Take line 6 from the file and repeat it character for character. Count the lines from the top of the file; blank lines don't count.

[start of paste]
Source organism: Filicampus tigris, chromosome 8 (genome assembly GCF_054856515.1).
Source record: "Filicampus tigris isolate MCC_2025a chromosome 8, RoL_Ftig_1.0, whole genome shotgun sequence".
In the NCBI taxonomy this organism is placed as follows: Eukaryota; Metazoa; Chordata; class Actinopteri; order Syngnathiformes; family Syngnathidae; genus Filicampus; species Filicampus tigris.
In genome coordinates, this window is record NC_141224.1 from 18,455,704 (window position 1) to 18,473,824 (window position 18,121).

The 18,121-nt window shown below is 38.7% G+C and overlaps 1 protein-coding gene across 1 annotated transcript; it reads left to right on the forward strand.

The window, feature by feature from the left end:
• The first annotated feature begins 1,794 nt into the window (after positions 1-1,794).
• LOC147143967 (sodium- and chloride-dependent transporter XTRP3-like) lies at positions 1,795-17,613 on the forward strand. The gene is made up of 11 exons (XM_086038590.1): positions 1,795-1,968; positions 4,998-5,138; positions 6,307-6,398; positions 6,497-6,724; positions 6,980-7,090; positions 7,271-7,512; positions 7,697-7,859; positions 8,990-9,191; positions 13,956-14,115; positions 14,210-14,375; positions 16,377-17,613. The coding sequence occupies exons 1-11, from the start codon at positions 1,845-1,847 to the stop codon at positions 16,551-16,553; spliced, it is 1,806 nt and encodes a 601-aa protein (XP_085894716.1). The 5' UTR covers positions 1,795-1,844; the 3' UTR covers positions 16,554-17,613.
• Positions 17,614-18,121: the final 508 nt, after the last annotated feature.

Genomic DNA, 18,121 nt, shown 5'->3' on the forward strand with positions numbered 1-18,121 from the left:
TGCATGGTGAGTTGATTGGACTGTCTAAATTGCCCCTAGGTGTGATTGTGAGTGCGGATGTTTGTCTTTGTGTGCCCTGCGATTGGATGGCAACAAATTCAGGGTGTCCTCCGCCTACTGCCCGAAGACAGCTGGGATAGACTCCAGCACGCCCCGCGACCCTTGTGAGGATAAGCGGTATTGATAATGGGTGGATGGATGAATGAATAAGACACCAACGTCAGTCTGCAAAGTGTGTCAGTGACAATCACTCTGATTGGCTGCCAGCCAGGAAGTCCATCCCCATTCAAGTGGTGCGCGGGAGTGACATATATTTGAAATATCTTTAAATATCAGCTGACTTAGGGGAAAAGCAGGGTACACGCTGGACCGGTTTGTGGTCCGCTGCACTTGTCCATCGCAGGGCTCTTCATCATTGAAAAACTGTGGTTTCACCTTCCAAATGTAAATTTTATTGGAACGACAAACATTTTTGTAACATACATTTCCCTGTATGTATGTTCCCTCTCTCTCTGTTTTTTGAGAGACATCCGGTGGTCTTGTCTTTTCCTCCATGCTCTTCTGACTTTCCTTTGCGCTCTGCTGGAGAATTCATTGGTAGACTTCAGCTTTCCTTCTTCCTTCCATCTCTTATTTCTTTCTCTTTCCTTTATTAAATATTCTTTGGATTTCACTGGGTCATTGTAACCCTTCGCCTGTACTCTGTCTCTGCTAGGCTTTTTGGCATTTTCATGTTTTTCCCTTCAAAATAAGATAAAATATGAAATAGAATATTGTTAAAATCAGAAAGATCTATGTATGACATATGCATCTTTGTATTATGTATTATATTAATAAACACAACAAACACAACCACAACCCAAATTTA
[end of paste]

The window, feature by feature from the left end: